April 19, 2011
His younger brother, Vai, a standout student and baseball player at the Air Force Academy — a 70-mile drive from Denver — was in attendance along with several fellow cadets. It was the only game of San Francisco's three-day visit to the Mile High City that his schedule would permit him to attend.
Vai was probably just hoping for a cameo appearance from Nate as a pinch-hitter or defensive replacement, but manager Bruce Bochy instead decided to give the older Schierholtz brother his second start of the season, citing a need for his speed to help cover the spacious Coors Field outfield.
Needless to say, Nate's start must have come as a pleasant surprise to Vai when he arrived.
But leaving with a souvenir off Nate's bat after choosing a seat in the third deck of right field, a place where only 30 home runs had traveled in the 16-year history of Coors Field?
And yet that's exactly what happened. Nate Schierholtz, the defensive-minded outfielder receiving an extremely rare opportunity to start a game, launched a titanic solo home run into the third deck off Colorado's Esmil Rogers(notes).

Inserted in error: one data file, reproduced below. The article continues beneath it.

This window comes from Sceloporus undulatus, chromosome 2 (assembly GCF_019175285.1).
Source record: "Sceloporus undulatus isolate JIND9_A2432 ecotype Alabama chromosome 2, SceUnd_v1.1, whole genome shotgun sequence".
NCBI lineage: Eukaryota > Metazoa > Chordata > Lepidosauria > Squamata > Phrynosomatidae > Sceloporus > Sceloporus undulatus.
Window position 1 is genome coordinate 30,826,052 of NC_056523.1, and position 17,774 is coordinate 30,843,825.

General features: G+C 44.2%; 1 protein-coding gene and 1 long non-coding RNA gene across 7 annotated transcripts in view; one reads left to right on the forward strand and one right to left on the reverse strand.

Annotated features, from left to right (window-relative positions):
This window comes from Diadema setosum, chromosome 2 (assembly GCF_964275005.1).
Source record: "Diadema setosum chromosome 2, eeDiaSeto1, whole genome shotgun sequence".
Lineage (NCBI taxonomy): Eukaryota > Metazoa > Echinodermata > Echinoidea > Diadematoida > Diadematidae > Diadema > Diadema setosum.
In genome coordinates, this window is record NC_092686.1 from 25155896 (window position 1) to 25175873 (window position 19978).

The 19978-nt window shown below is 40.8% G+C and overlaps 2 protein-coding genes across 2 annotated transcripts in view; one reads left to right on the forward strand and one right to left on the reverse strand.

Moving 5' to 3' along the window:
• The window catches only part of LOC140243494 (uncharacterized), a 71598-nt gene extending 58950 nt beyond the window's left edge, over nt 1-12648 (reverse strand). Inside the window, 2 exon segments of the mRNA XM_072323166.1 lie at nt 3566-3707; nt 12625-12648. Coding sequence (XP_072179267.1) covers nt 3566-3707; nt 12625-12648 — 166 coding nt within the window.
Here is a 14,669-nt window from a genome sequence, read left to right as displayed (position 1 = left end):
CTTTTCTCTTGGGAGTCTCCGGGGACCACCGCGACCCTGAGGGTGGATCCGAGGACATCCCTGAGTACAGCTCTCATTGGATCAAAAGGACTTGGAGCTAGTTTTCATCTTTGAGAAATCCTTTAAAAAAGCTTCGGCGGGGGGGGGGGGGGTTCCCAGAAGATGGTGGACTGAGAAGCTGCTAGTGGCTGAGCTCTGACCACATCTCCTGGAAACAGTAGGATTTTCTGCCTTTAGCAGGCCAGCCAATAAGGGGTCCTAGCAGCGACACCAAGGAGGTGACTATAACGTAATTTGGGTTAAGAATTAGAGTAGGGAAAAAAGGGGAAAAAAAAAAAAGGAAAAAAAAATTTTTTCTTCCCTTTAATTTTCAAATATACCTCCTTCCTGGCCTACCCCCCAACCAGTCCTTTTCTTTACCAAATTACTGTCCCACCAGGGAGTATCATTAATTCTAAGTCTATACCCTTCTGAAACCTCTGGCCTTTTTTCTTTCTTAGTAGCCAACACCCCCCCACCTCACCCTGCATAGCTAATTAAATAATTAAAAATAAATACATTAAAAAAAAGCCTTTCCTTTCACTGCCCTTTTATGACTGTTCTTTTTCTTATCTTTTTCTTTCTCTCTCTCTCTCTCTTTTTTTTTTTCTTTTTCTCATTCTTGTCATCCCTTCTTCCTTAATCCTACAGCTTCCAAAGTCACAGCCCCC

That, in itself, is notable. But as Andrew Baggarly of the San Jose Mercury News reported, Vai was sitting 10 feet from where it landed.
"I saw them up there screaming a little while later," Nate said. "I'd guessed they went up there to yell at me, you know, from the same spot."
He didn't know they sat there the whole game. He also didn't know until afterward that one of Vai's buddies bribed a fan $25 for the ball.
"He had a ball in his hand," Nate said. "He said, `This is the ball.' I said, `C'mon. No it's not."
That is without question the best $25 ever spent at the ballpark.
Other facts, figures and quotes pertaining to Schierholtz's home run:
• The blast traveled an estimated 467 feet. According to Hit Tracker Online, it's the second-longest home run recorded this season behind Justin Upton's(notes) 478-foot shot off Chris Carpenter(notes) on April 12. Upton also owns the third-longest home run at 464 feet.
• This was the third upper-deck home run in Coors Field by a Giant. The first two belonged to Barry Bonds.
• Aubrey Huff's description: "It looked like a snowflake off his bat."
• Pat Burrell(notes) hit a three-run home run one batter prior to Schierholtz's. That home run snapped Esmil Rogers' streak of 228 batters without allowing a home run, which was the longest active streak among starting pitchers in the majors.
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